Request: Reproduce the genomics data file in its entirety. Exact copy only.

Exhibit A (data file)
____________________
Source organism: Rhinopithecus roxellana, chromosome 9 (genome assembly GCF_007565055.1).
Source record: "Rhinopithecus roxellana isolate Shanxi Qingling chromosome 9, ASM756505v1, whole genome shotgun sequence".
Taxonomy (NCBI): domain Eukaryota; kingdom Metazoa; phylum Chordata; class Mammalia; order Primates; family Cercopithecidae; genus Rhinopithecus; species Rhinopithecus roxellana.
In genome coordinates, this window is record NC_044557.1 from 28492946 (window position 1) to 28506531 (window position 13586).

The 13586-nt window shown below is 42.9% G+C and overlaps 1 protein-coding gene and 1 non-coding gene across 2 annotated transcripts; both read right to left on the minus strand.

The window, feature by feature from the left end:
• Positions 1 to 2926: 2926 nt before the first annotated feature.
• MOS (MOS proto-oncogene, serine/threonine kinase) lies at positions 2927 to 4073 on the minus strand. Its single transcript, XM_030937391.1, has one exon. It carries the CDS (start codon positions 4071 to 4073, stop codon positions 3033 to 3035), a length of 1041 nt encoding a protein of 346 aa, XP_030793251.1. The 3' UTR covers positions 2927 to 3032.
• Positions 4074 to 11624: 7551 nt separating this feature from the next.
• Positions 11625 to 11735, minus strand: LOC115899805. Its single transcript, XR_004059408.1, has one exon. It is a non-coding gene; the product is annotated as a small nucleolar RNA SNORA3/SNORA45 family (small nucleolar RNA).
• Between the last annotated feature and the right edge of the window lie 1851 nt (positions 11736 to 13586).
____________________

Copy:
Source organism: Rhinopithecus roxellana, chromosome 9 (genome assembly GCF_007565055.1).
Source record: "Rhinopithecus roxellana isolate Shanxi Qingling chromosome 9, ASM756505v1, whole genome shotgun sequence".
Taxonomy (NCBI): domain Eukaryota; kingdom Metazoa; phylum Chordata; class Mammalia; order Primates; family Cercopithecidae; genus Rhinopithecus; species Rhinopithecus roxellana.
In genome coordinates, this window is record NC_044557.1 from 28492946 (window position 1) to 28506531 (window position 13586).

The 13586-nt window shown below is 42.9% G+C and overlaps 1 protein-coding gene and 1 non-coding gene across 2 annotated transcripts; both read right to left on the minus strand.

The window, feature by feature from the left end:
• Positions 1 to 2926: 2926 nt before the first annotated feature.
• MOS (MOS proto-oncogene, serine/threonine kinase) lies at positions 2927 to 4073 on the minus strand. Its single transcript, XM_030937391.1, has one exon. It carries the CDS (start codon positions 4071 to 4073, stop codon positions 3033 to 3035), a length of 1041 nt encoding a protein of 346 aa, XP_030793251.1. The 3' UTR covers positions 2927 to 3032.
• Positions 4074 to 11624: 7551 nt separating this feature from the next.
• Positions 11625 to 11735, minus strand: LOC115899805. Its single transcript, XR_004059408.1, has one exon. It is a non-coding gene; the product is annotated as a small nucleolar RNA SNORA3/SNORA45 family (small nucleolar RNA).
• Between the last annotated feature and the right edge of the window lie 1851 nt (positions 11736 to 13586).